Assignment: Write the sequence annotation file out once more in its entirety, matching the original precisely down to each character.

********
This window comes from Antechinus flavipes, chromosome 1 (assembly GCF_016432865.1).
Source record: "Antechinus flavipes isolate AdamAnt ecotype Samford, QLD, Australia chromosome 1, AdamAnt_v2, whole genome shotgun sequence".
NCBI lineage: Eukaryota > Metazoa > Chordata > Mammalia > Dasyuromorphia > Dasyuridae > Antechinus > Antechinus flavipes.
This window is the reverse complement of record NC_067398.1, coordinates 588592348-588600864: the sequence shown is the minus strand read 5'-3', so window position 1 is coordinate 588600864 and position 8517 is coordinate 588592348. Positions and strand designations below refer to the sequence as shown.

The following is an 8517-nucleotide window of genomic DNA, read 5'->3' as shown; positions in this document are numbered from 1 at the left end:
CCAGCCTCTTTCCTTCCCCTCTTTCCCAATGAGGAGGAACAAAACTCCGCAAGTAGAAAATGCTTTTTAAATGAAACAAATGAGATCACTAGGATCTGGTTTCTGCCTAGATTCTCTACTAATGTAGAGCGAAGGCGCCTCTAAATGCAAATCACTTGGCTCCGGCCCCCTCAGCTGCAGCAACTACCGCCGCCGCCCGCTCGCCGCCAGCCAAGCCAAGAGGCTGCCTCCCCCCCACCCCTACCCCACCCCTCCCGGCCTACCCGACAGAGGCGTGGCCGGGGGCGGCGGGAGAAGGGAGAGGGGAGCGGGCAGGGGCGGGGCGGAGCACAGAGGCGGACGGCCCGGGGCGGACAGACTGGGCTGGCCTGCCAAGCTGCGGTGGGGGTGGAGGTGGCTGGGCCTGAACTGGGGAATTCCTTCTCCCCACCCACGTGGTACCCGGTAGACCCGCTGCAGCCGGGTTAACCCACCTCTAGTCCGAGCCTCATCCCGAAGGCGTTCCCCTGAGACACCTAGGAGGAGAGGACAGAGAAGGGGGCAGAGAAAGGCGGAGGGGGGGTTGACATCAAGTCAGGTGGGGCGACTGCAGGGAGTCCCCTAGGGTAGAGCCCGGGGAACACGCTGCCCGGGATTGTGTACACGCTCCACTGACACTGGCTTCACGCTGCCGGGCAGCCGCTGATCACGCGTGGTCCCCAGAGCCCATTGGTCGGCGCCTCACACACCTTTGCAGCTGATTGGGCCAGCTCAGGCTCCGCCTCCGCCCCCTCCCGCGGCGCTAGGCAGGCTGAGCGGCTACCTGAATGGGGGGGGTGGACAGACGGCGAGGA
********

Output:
This window comes from Antechinus flavipes, chromosome 1 (assembly GCF_016432865.1).
Source record: "Antechinus flavipes isolate AdamAnt ecotype Samford, QLD, Australia chromosome 1, AdamAnt_v2, whole genome shotgun sequence".
NCBI lineage: Eukaryota > Metazoa > Chordata > Mammalia > Dasyuromorphia > Dasyuridae > Antechinus > Antechinus flavipes.
This window is the reverse complement of record NC_067398.1, coordinates 588592348-588600864: the sequence shown is the minus strand read 5'-3', so window position 1 is coordinate 588600864 and position 8517 is coordinate 588592348. Positions and strand designations below refer to the sequence as shown.

The following is an 8517-nucleotide window of genomic DNA, read 5'->3' as shown; positions in this document are numbered from 1 at the left end:
CCAGCCTCTTTCCTTCCCCTCTTTCCCAATGAGGAGGAACAAAACTCCGCAAGTAGAAAATGCTTTTTAAATGAAACAAATGAGATCACTAGGATCTGGTTTCTGCCTAGATTCTCTACTAATGTAGAGCGAAGGCGCCTCTAAATGCAAATCACTTGGCTCCGGCCCCCTCAGCTGCAGCAACTACCGCCGCCGCCCGCTCGCCGCCAGCCAAGCCAAGAGGCTGCCTCCCCCCCACCCCTACCCCACCCCTCCCGGCCTACCCGACAGAGGCGTGGCCGGGGGCGGCGGGAGAAGGGAGAGGGGAGCGGGCAGGGGCGGGGCGGAGCACAGAGGCGGACGGCCCGGGGCGGACAGACTGGGCTGGCCTGCCAAGCTGCGGTGGGGGTGGAGGTGGCTGGGCCTGAACTGGGGAATTCCTTCTCCCCACCCACGTGGTACCCGGTAGACCCGCTGCAGCCGGGTTAACCCACCTCTAGTCCGAGCCTCATCCCGAAGGCGTTCCCCTGAGACACCTAGGAGGAGAGGACAGAGAAGGGGGCAGAGAAAGGCGGAGGGGGGGTTGACATCAAGTCAGGTGGGGCGACTGCAGGGAGTCCCCTAGGGTAGAGCCCGGGGAACACGCTGCCCGGGATTGTGTACACGCTCCACTGACACTGGCTTCACGCTGCCGGGCAGCCGCTGATCACGCGTGGTCCCCAGAGCCCATTGGTCGGCGCCTCACACACCTTTGCAGCTGATTGGGCCAGCTCAGGCTCCGCCTCCGCCCCCTCCCGCGGCGCTAGGCAGGCTGAGCGGCTACCTGAATGGGGGGGGTGGACAGACGGCGAGGA